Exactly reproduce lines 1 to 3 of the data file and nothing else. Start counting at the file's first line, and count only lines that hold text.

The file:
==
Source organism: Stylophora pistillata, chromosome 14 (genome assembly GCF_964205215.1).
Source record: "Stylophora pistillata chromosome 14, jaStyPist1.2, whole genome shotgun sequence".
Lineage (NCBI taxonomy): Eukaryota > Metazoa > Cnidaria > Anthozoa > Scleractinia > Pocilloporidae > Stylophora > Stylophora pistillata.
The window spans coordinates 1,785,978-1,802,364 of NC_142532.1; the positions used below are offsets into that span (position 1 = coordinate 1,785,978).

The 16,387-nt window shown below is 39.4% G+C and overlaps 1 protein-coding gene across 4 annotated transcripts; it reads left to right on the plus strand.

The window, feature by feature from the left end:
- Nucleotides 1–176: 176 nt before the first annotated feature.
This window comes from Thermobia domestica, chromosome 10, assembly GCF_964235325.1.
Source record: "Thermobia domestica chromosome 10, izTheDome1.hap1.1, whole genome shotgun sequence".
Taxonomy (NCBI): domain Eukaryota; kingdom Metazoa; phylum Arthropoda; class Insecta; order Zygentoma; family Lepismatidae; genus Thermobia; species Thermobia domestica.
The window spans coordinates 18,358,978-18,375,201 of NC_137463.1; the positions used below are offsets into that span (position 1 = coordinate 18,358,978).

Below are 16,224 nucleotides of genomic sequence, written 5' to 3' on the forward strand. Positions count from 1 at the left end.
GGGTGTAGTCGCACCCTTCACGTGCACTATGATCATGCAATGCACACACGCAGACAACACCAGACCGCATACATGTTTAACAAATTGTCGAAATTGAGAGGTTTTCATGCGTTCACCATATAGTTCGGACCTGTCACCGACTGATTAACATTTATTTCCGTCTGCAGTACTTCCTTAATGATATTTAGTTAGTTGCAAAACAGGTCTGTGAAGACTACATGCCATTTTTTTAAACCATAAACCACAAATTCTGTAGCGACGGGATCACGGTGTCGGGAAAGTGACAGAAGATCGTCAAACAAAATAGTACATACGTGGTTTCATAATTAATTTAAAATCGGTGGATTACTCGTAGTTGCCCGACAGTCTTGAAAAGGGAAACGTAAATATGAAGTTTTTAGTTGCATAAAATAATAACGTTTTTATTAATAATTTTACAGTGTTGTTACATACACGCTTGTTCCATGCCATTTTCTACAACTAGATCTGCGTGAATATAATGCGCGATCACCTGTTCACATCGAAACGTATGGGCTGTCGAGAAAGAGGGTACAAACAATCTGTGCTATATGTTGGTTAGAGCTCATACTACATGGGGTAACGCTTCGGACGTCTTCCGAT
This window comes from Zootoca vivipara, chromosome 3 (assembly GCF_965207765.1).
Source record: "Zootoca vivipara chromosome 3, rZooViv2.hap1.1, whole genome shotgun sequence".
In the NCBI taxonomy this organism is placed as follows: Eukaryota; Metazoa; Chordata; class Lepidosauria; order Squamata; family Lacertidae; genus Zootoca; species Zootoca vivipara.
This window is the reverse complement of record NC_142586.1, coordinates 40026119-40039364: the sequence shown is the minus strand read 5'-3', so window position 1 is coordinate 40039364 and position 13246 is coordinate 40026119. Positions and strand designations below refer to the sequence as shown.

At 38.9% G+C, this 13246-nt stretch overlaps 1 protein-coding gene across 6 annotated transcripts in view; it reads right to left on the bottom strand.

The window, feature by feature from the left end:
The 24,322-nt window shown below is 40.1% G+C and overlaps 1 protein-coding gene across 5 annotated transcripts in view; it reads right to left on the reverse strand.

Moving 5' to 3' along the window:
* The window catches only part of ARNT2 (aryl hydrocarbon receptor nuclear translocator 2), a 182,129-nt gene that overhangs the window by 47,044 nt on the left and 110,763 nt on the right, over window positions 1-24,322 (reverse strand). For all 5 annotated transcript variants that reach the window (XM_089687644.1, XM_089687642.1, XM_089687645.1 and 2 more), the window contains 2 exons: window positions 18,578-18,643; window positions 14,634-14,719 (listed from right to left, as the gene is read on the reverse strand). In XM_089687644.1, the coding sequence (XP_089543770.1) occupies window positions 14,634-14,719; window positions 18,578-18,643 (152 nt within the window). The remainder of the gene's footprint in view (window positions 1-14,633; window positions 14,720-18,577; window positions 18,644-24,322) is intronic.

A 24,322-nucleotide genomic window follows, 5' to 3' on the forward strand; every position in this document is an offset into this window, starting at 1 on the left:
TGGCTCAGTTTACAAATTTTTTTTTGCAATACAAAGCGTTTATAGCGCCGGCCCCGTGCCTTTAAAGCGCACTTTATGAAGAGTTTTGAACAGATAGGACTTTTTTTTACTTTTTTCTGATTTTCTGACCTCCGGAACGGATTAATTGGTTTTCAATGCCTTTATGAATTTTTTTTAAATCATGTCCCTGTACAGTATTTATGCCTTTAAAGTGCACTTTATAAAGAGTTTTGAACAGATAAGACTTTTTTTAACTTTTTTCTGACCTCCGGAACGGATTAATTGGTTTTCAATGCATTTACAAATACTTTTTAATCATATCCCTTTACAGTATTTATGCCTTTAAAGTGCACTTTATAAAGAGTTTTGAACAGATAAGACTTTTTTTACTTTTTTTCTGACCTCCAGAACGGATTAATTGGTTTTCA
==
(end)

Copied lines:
Source organism: Stylophora pistillata, chromosome 14 (genome assembly GCF_964205215.1).
Source record: "Stylophora pistillata chromosome 14, jaStyPist1.2, whole genome shotgun sequence".
Lineage (NCBI taxonomy): Eukaryota > Metazoa > Cnidaria > Anthozoa > Scleractinia > Pocilloporidae > Stylophora > Stylophora pistillata.